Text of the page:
THE OBAMA administration forced these clauses upon Israel to prevent Israeli leaders from interfering in US domestic policies by creating a wedge between the administration and Congress, as Netanyahu tried to do when he went to Congress over the head of the president to stop the Iran nuclear deal.
There is, however, a vague exemption.
In case of a “war situation,” Israel is permitted to approach Congress, whether the administration agrees or not. But “war situation” was left vaguely defined. What is the meaning of “war” in the Middle Eastern context? The last classical war Israel fought was the Yom Kippur War in 1973 against Egypt and Syria. Since then, all Israel’s engagements have been “asymmetrical wars,” a match between a regular army and guerrilla-type militias, such as the PLO, Hezbollah and Hamas. Will future military operations – another round of hostilities with Hamas or Hezbollah – be accepted by future US administrations as meeting “war” conditions? The clause is not clear and leaves plenty of room for disputes between the signatories.
A further problem is that six years into the agreement – in 2025 – Israel will be able to convert part of the US aid from dollars into shekels. In past agreements, including the current expiring MoU, Israel was allowed to spend up to 26 percent or 800 million dollars of US money in the local market. The funds were used to produce Israeli-made weapon systems and technologies, as well as to finance jet fuel for the air force. Such funds helped local defense industries innovate, create jobs and maintain Israel’s qualitative edge over its enemies.
But now, within six years, Israel will have to spend every US cent to purchase weapons from US manufacturers. Israeli defense contractors – state and private owned alike – are worried. They fear that within a few years they will have to lay off a substantial number of their workforce.
Furthermore, if we take into account inflation and price hiking of modern weapon systems in the last decade, it won’t be completely wrong to assume that 3.8 billion dollars in 2019 or 2022 will be worth less than 3.1 billion dollars in 2009 or 2012. In other words, Israel will most likely buy less with more money.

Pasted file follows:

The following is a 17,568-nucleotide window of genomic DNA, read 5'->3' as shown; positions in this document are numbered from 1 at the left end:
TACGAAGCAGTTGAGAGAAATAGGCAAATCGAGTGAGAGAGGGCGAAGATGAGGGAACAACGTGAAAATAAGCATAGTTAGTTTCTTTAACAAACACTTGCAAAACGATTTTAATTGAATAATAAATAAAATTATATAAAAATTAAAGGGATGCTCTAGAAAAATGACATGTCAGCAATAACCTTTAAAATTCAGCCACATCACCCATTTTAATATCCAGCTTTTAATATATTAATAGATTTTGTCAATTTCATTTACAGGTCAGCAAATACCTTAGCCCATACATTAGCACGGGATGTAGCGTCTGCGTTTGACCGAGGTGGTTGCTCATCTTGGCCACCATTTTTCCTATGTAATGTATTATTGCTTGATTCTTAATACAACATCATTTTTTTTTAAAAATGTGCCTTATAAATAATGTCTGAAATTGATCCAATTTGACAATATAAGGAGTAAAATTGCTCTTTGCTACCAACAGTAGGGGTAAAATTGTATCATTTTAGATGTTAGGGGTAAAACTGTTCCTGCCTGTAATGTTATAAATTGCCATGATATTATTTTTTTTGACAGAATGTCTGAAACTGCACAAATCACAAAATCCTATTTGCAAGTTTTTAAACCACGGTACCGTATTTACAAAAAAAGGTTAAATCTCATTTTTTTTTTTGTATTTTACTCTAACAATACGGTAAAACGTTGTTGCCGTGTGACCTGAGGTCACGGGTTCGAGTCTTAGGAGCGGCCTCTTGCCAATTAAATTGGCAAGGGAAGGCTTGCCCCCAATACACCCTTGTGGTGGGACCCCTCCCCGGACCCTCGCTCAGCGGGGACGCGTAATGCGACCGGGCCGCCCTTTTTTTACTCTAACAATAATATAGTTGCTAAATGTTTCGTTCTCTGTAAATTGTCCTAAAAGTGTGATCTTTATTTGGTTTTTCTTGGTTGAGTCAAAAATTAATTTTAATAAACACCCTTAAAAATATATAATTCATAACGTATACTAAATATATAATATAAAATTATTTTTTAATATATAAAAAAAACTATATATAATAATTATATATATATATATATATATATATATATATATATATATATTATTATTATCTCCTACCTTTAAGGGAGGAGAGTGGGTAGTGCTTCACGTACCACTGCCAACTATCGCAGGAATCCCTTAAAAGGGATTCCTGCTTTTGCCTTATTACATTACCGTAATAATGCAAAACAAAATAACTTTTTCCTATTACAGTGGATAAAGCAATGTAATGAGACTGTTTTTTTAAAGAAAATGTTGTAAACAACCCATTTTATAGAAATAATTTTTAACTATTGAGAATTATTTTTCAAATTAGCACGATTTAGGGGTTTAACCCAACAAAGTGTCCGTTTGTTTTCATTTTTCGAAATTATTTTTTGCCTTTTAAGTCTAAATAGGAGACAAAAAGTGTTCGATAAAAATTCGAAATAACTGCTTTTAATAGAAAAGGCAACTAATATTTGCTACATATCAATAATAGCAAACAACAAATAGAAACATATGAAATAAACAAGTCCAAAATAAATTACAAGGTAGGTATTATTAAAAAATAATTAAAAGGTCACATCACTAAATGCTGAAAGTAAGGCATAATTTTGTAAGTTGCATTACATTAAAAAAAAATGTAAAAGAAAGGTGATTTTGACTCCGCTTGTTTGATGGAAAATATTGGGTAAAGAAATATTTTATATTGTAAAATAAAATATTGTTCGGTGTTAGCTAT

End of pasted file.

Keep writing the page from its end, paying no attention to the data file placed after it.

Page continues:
And this is exactly the argument used by former prime minister Ehud Barak, who served in Netanyahu’s last cabinet as defense minister and now has become his nemesis.
On several occasions, Barak put on Netanyahu’s head a price tag of 7 billion dollars.
He accused him of bad judgement, lack of statesmanship and of damaging Israel’s security interests and relations with the US for his limited political agenda and messianic hallucinations.
Barak’s argument is very simple: Had Netanyahu begun the negotiations over the new MoU earlier and had he not gone to Congress in an attempt to sabotage the Iran nuclear deal, the Obama administration would have shown more generosity. It could have agreed to an increase of 45 billion dollars for the entire ten-year period.
Netanyahu swiftly rejected Barak’s claims and countered as would a good salesman (Netanyahu’s previous job before entering politics). In his endless briefings with Israel media outlets – he devoted nearly 70 hours to such meetings in the last weeks – the prime minister says that the new MoU is a compromise between Israel’s demand of 45 billion dollars and the 31 billion dollars of the expiring MoU.
Netanyahu also says that despite fierce battles with Obama over the Iran nuclear deal, good relations and close strategic cooperation (especially in the fields of defense and intelligence) were not affected.
His ultimate evidence is in the fact that Obama agreed to meet him once again on September 21 in New York during the UN General Assembly. This is true. Despite Obama’s aversion to Netanyahu, the US president showed magnanimity and overcame his personal feelings by not attaching additional strings to the MoU, as some commentators in Israel and the US anticipated and hoped for.
Yet, while Israel remains America’s closest ally and enjoys its financial kindness, hurdles between the two countries remain.
They revolve around Israel’s stubbornness against reigniting the peace process with the Palestinians, its continued occupation of the West Bank and the construction of more settlements.
Sooner or later, all these problems will resurface, regardless of who the next occupant of the White House will be. Not to mention that these issues are above all an Israeli problem. They may change the country from a Jewish democratic state to a binational one in which a Jewish minority rules an Arab majority and deprives them of their basic democratic and human rights. 
Yossi Melman is an Israeli security commentator and co-author of ‘Spies Against Armageddon.’ He blogs at and tweets at yossi_melman